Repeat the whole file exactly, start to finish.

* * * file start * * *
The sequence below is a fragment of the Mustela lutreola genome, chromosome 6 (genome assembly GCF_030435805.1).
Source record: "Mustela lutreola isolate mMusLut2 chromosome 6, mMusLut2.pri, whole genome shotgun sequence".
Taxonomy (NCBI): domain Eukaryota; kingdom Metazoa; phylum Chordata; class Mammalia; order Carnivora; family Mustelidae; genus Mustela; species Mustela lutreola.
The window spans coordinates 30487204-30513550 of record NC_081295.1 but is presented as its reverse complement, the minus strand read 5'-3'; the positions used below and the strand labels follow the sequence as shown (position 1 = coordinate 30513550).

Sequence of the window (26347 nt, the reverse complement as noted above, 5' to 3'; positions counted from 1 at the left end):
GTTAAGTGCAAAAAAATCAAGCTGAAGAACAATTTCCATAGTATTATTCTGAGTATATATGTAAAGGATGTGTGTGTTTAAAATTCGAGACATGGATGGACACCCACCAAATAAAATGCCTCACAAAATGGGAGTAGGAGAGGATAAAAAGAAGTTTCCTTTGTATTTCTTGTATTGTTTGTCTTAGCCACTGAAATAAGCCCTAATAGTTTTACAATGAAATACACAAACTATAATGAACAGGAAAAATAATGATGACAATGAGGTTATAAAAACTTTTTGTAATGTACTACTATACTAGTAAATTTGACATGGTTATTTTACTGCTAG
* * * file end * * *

The sequence below is a fragment of the Mustela lutreola genome, chromosome 6 (genome assembly GCF_030435805.1).
Source record: "Mustela lutreola isolate mMusLut2 chromosome 6, mMusLut2.pri, whole genome shotgun sequence".
Taxonomy (NCBI): domain Eukaryota; kingdom Metazoa; phylum Chordata; class Mammalia; order Carnivora; family Mustelidae; genus Mustela; species Mustela lutreola.
The window spans coordinates 30487204-30513550 of record NC_081295.1 but is presented as its reverse complement, the minus strand read 5'-3'; the positions used below and the strand labels follow the sequence as shown (position 1 = coordinate 30513550).

Sequence of the window (26347 nt, the reverse complement as noted above, 5' to 3'; positions counted from 1 at the left end):
GTTAAGTGCAAAAAAATCAAGCTGAAGAACAATTTCCATAGTATTATTCTGAGTATATATGTAAAGGATGTGTGTGTTTAAAATTCGAGACATGGATGGACACCCACCAAATAAAATGCCTCACAAAATGGGAGTAGGAGAGGATAAAAAGAAGTTTCCTTTGTATTTCTTGTATTGTTTGTCTTAGCCACTGAAATAAGCCCTAATAGTTTTACAATGAAATACACAAACTATAATGAACAGGAAAAATAATGATGACAATGAGGTTATAAAAACTTTTTGTAATGTACTACTATACTAGTAAATTTGACATGGTTATTTTACTGCTAG